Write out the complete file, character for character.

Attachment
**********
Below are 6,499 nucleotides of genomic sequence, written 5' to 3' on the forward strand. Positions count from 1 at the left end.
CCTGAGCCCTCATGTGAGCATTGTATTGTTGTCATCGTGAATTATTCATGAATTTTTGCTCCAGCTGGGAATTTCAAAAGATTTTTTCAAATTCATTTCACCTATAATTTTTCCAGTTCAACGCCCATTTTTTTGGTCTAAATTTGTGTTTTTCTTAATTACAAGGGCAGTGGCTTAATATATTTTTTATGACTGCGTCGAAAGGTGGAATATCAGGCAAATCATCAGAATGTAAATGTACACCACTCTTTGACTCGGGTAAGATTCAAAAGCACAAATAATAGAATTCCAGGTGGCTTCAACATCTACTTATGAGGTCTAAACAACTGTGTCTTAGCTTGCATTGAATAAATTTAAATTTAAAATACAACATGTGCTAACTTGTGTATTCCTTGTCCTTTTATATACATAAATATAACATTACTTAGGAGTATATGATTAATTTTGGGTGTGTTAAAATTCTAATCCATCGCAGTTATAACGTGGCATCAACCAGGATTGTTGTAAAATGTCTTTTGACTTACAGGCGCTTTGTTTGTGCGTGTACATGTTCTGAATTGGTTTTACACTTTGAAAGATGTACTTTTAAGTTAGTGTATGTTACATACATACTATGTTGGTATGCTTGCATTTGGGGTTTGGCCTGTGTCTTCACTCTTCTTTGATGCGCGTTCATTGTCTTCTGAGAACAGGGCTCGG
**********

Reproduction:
Below are 6,499 nucleotides of genomic sequence, written 5' to 3' on the forward strand. Positions count from 1 at the left end.
CCTGAGCCCTCATGTGAGCATTGTATTGTTGTCATCGTGAATTATTCATGAATTTTTGCTCCAGCTGGGAATTTCAAAAGATTTTTTCAAATTCATTTCACCTATAATTTTTCCAGTTCAACGCCCATTTTTTTGGTCTAAATTTGTGTTTTTCTTAATTACAAGGGCAGTGGCTTAATATATTTTTTATGACTGCGTCGAAAGGTGGAATATCAGGCAAATCATCAGAATGTAAATGTACACCACTCTTTGACTCGGGTAAGATTCAAAAGCACAAATAATAGAATTCCAGGTGGCTTCAACATCTACTTATGAGGTCTAAACAACTGTGTCTTAGCTTGCATTGAATAAATTTAAATTTAAAATACAACATGTGCTAACTTGTGTATTCCTTGTCCTTTTATATACATAAATATAACATTACTTAGGAGTATATGATTAATTTTGGGTGTGTTAAAATTCTAATCCATCGCAGTTATAACGTGGCATCAACCAGGATTGTTGTAAAATGTCTTTTGACTTACAGGCGCTTTGTTTGTGCGTGTACATGTTCTGAATTGGTTTTACACTTTGAAAGATGTACTTTTAAGTTAGTGTATGTTACATACATACTATGTTGGTATGCTTGCATTTGGGGTTTGGCCTGTGTCTTCACTCTTCTTTGATGCGCGTTCATTGTCTTCTGAGAACAGGGCTCGG